All involved in the Ferguson debate should learn the laws pertinent to non-Jews: the Noahide Laws.
Abbas has been adding new layers of rhetoric to his tactical campaign to de-Judaize Jerusalem
Hamas’s love for death tried to have as many Palestinian civilians killed as possible
Israel recognizes the fabrication called a Palestinian nation; So what do we want from the Swedes?
Arab attacking Jews in the land date back a century, long before Israel was created or in control.
Creativity without clarity is not sufficient for writing. I am eternally thankful to Hashem for his gift to me.
Golden presents a compelling saga of poor but determined immigrants who fled pogroms and harsh conditions in their homelands for a better life in a land of opportunity.
It seems to us that while the Jewish entitlement to the land of Israel transcends the Holocaust, the Jewish experience during that tragic time is the most solid of foundations for these “national rights.”
Too many self-styled civil rights activists seemed determined to force, by their relentless pressure, an indictment regardless of what an investigation might turn up.
In the recent Gaza war and its aftermath, we saw a totally illogical reaction from the world.
The unwarranted hatred among us that caused the destruction of the Second Temple clearly still plagues us.
At the end of the harvest, winter begins. The earth becomes cold and hard, nights are long, and the sun seems far away in the southern sky. The sap ceases to flow in the trees. But in this season of temporary “death” Hashem sends down harbingers of coming life in the form of tal u’matar livrachah – dew and rain for a blessing – upon the earth.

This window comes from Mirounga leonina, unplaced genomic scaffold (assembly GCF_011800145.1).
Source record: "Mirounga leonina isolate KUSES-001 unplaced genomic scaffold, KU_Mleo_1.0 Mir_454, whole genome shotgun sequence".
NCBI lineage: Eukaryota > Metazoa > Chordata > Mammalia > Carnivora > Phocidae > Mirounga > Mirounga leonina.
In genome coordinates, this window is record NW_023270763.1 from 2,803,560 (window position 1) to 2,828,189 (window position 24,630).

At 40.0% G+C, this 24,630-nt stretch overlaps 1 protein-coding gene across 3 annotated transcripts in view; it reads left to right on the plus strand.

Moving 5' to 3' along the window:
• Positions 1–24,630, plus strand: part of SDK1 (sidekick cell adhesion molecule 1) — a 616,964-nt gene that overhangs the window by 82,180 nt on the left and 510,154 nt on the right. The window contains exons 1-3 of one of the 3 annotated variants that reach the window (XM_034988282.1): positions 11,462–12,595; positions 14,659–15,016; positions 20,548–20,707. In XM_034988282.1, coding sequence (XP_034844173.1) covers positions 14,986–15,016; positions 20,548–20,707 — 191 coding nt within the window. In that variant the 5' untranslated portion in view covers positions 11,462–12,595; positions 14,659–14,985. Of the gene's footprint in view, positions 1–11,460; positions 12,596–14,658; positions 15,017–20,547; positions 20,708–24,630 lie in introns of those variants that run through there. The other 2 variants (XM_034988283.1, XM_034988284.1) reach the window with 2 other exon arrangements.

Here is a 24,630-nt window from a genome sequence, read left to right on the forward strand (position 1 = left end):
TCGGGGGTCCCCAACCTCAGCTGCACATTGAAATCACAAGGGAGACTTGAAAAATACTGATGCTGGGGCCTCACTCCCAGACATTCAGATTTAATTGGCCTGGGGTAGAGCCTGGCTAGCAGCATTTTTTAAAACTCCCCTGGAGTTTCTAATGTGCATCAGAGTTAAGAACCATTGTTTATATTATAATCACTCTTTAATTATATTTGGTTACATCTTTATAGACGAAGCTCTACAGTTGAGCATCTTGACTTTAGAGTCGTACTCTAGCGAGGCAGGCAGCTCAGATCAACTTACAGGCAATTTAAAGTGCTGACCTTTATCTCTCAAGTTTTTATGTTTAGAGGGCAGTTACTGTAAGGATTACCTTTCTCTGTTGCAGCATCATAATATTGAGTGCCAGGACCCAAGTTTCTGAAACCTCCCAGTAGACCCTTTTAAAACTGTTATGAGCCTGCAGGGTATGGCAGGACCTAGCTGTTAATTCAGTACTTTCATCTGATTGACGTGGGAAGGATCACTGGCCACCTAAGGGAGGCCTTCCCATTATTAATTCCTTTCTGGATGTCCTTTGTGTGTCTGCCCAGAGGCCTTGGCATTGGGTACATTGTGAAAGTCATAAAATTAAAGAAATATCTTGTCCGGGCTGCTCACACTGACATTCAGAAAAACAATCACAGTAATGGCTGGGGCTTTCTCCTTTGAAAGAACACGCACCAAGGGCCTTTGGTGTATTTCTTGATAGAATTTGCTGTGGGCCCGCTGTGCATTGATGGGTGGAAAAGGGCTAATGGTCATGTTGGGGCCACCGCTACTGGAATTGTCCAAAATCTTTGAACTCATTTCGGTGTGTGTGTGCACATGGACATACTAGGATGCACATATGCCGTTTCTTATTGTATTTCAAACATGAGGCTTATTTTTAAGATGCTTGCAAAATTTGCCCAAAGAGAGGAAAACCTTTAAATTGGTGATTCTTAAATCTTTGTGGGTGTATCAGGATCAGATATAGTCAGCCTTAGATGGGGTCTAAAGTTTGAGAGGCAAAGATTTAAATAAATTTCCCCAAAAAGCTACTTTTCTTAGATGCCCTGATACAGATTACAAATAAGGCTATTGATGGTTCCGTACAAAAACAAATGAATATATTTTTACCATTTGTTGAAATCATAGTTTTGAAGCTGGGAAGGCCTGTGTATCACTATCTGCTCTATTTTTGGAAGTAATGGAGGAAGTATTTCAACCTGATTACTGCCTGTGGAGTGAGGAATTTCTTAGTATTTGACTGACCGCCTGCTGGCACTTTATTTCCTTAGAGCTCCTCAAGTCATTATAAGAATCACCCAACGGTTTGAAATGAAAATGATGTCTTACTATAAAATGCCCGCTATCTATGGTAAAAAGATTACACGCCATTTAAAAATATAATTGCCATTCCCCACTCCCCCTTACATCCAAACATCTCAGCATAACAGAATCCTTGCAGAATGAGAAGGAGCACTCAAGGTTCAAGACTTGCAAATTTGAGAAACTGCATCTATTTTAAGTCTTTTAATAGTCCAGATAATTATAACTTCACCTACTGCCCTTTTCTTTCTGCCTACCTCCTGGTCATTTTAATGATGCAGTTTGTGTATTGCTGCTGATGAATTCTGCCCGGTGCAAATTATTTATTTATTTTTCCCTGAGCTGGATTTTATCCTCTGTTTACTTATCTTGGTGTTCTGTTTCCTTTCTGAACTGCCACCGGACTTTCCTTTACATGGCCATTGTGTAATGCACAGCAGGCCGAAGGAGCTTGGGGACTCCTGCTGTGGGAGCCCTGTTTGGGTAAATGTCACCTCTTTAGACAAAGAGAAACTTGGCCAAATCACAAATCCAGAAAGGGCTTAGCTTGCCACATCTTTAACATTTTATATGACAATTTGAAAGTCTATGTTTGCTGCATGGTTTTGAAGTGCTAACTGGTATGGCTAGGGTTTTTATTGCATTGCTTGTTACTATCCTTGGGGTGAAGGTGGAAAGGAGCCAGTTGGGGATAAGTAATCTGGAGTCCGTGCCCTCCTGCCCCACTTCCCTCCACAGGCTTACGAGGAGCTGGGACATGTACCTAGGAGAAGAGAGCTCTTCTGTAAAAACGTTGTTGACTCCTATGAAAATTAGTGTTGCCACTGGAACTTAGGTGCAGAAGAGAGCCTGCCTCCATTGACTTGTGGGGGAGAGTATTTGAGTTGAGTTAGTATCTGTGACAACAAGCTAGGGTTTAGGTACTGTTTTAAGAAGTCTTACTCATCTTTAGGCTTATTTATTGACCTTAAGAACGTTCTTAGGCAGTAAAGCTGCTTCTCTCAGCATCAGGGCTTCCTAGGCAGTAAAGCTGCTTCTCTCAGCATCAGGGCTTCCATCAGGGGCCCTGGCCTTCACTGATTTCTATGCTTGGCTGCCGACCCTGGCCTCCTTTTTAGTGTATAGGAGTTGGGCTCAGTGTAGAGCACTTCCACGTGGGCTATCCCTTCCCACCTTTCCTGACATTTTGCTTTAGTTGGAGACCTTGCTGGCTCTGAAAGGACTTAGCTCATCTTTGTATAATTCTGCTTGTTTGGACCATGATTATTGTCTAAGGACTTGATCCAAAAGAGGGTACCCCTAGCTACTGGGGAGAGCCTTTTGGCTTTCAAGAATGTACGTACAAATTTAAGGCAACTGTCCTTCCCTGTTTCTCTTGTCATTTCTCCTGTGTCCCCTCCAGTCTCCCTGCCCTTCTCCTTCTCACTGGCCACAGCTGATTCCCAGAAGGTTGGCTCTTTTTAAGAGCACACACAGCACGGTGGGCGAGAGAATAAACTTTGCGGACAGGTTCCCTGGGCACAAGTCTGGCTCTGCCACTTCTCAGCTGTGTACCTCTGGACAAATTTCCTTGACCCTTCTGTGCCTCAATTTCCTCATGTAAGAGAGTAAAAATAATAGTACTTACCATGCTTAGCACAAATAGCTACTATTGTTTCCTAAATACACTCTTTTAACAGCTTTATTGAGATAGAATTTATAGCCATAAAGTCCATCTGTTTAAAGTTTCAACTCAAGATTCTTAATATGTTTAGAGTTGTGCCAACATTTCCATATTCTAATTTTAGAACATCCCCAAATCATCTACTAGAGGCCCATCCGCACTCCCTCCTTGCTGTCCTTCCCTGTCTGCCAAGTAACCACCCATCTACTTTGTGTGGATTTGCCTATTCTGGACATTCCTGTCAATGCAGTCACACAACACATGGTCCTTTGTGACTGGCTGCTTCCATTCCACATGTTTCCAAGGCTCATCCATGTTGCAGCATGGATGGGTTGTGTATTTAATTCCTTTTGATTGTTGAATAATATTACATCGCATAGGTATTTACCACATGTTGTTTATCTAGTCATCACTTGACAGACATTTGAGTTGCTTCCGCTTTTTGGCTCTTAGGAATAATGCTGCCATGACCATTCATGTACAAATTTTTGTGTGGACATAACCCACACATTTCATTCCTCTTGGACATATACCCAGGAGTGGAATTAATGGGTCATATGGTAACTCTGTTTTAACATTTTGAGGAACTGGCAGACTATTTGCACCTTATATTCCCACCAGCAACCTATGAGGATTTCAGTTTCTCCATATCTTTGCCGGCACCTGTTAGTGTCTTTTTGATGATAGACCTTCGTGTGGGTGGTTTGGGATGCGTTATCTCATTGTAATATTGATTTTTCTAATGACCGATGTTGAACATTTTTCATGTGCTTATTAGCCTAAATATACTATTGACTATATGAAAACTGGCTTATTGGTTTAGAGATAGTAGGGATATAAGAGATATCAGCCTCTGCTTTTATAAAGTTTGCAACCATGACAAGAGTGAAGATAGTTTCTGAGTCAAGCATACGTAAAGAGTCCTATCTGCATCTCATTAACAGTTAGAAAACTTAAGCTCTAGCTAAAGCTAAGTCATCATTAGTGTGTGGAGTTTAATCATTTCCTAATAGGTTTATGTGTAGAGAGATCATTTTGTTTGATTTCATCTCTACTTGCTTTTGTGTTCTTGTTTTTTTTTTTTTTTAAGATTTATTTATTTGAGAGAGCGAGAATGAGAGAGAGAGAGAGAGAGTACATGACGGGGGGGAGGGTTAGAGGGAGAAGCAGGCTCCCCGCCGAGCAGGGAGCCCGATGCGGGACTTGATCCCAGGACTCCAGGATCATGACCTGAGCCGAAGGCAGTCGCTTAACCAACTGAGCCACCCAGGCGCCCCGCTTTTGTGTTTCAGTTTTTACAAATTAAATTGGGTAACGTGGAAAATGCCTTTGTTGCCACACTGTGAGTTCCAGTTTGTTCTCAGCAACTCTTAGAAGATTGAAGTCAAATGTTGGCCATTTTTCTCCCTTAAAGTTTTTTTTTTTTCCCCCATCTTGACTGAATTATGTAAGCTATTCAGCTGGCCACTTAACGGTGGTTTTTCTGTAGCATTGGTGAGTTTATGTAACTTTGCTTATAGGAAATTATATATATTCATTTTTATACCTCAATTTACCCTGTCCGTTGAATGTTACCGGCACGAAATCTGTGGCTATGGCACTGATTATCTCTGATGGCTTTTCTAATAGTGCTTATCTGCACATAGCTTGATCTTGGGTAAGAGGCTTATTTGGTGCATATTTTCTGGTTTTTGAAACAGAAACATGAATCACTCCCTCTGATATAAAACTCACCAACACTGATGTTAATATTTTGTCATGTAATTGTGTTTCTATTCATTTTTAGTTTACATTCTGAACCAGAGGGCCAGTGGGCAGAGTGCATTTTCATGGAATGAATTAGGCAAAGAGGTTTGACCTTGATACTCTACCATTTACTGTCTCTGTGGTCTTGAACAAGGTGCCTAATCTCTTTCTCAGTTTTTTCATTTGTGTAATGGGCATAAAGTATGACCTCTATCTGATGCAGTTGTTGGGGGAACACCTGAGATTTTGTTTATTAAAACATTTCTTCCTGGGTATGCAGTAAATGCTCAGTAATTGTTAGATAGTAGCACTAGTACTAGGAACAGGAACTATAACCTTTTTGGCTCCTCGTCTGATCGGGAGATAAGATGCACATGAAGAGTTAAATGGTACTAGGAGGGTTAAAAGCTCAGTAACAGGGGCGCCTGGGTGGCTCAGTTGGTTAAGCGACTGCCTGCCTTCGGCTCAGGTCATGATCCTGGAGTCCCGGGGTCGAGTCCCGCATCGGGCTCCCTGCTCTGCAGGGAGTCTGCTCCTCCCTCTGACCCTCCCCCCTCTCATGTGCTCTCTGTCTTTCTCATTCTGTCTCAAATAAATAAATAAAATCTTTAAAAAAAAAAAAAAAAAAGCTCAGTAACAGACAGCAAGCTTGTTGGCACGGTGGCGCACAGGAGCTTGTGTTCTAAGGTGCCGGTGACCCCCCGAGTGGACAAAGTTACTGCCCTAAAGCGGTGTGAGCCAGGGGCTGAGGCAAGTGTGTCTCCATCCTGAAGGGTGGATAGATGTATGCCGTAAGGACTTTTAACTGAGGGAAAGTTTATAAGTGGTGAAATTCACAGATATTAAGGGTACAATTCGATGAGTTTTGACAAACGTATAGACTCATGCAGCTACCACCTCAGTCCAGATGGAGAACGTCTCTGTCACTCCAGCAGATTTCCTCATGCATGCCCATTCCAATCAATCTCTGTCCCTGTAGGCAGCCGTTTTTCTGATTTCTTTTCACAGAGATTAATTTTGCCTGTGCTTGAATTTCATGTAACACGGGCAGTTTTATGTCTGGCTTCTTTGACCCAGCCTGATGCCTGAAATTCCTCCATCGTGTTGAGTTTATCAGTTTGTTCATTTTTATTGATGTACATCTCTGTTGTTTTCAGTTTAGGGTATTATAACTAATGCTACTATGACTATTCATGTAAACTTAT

“Logically” speaking, after the millennia of hatred and destruction directed against us, there should not be one Jew in the world today who still keeps the Torah.
They were lining up for gas masks in Israel.
Apparently, at the very time of year we are supposed to be full of simcha, Hashem wants us to be aware of the possibility of danger. Indeed, during the Yom Tov of Sukkos, we read cataclysmic haftaras dealing with the ultimate war, the Milchemes Gog Umagog. Where does that war take place? In the Holy Land, of course, where the eyes of the world are always focused.
At the mikveh they were discussing Egypt.
So many things seem to be unraveling. It’s not just Egypt but the entire Middle East. No, it’s not just the Middle East; it’s the entire world.
Printed from: http://www.jewishpress.com/indepth/opinions/soon-with-our-own-eyes/2009/07/08/
Scan this QR code to visit this page online: